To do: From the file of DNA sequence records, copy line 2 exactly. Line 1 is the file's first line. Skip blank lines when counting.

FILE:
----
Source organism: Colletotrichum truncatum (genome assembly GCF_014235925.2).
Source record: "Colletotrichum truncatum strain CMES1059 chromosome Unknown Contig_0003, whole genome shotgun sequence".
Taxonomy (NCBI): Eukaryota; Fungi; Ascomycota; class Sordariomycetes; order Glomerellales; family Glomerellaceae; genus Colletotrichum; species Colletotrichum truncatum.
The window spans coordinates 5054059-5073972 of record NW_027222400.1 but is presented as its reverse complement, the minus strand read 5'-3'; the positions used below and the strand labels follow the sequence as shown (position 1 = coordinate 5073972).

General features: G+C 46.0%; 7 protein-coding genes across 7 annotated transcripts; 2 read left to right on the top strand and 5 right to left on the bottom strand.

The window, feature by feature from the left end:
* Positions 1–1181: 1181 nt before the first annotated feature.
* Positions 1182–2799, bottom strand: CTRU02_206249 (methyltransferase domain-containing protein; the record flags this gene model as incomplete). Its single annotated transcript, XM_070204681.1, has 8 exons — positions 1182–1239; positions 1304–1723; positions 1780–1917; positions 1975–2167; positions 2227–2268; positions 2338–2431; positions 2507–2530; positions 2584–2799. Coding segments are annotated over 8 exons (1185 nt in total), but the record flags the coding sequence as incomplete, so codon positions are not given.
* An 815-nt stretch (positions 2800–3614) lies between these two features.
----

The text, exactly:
Source record: "Colletotrichum truncatum strain CMES1059 chromosome Unknown Contig_0003, whole genome shotgun sequence".